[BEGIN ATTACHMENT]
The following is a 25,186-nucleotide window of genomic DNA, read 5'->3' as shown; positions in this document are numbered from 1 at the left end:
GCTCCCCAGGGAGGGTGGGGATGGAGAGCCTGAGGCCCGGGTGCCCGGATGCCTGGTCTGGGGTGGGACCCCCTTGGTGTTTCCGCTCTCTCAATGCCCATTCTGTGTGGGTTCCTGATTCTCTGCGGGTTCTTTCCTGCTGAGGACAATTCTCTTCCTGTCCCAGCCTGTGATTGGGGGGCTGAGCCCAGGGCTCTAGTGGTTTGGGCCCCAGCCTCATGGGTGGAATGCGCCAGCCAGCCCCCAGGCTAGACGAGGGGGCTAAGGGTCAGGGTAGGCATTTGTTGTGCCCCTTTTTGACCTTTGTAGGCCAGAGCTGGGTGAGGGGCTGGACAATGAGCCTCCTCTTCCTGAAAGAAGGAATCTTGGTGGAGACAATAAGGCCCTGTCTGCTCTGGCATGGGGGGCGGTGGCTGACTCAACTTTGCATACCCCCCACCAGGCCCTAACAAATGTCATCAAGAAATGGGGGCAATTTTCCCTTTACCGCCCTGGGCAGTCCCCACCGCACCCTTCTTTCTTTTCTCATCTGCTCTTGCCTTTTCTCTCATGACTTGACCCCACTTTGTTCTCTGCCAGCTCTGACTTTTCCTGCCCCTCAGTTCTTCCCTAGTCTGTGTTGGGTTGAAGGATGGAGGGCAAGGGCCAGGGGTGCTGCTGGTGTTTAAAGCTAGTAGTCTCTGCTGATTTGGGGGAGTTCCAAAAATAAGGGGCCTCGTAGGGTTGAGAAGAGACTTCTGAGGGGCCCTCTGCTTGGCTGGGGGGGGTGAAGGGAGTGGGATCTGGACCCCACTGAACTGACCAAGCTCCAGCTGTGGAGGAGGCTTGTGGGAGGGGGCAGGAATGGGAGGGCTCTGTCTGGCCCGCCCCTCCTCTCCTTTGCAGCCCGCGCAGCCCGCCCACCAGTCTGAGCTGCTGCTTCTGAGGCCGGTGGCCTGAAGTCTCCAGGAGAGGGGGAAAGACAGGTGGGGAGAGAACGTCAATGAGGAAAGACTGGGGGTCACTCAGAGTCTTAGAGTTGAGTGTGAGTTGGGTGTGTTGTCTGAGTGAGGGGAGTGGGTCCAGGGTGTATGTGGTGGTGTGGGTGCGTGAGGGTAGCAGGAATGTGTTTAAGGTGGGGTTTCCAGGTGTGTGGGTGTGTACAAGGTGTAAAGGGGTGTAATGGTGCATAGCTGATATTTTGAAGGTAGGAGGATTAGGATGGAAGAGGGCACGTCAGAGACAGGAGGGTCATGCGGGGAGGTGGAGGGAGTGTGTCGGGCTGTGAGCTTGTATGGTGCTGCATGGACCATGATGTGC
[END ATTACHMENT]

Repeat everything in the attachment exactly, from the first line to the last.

The following is a 25,186-nucleotide window of genomic DNA, read 5'->3' as shown; positions in this document are numbered from 1 at the left end:
GCTCCCCAGGGAGGGTGGGGATGGAGAGCCTGAGGCCCGGGTGCCCGGATGCCTGGTCTGGGGTGGGACCCCCTTGGTGTTTCCGCTCTCTCAATGCCCATTCTGTGTGGGTTCCTGATTCTCTGCGGGTTCTTTCCTGCTGAGGACAATTCTCTTCCTGTCCCAGCCTGTGATTGGGGGGCTGAGCCCAGGGCTCTAGTGGTTTGGGCCCCAGCCTCATGGGTGGAATGCGCCAGCCAGCCCCCAGGCTAGACGAGGGGGCTAAGGGTCAGGGTAGGCATTTGTTGTGCCCCTTTTTGACCTTTGTAGGCCAGAGCTGGGTGAGGGGCTGGACAATGAGCCTCCTCTTCCTGAAAGAAGGAATCTTGGTGGAGACAATAAGGCCCTGTCTGCTCTGGCATGGGGGGCGGTGGCTGACTCAACTTTGCATACCCCCCACCAGGCCCTAACAAATGTCATCAAGAAATGGGGGCAATTTTCCCTTTACCGCCCTGGGCAGTCCCCACCGCACCCTTCTTTCTTTTCTCATCTGCTCTTGCCTTTTCTCTCATGACTTGACCCCACTTTGTTCTCTGCCAGCTCTGACTTTTCCTGCCCCTCAGTTCTTCCCTAGTCTGTGTTGGGTTGAAGGATGGAGGGCAAGGGCCAGGGGTGCTGCTGGTGTTTAAAGCTAGTAGTCTCTGCTGATTTGGGGGAGTTCCAAAAATAAGGGGCCTCGTAGGGTTGAGAAGAGACTTCTGAGGGGCCCTCTGCTTGGCTGGGGGGGGTGAAGGGAGTGGGATCTGGACCCCACTGAACTGACCAAGCTCCAGCTGTGGAGGAGGCTTGTGGGAGGGGGCAGGAATGGGAGGGCTCTGTCTGGCCCGCCCCTCCTCTCCTTTGCAGCCCGCGCAGCCCGCCCACCAGTCTGAGCTGCTGCTTCTGAGGCCGGTGGCCTGAAGTCTCCAGGAGAGGGGGAAAGACAGGTGGGGAGAGAACGTCAATGAGGAAAGACTGGGGGTCACTCAGAGTCTTAGAGTTGAGTGTGAGTTGGGTGTGTTGTCTGAGTGAGGGGAGTGGGTCCAGGGTGTATGTGGTGGTGTGGGTGCGTGAGGGTAGCAGGAATGTGTTTAAGGTGGGGTTTCCAGGTGTGTGGGTGTGTACAAGGTGTAAAGGGGTGTAATGGTGCATAGCTGATATTTTGAAGGTAGGAGGATTAGGATGGAAGAGGGCACGTCAGAGACAGGAGGGTCATGCGGGGAGGTGGAGGGAGTGTGTCGGGCTGTGAGCTTGTATGGTGCTGCATGGACCATGATGTGC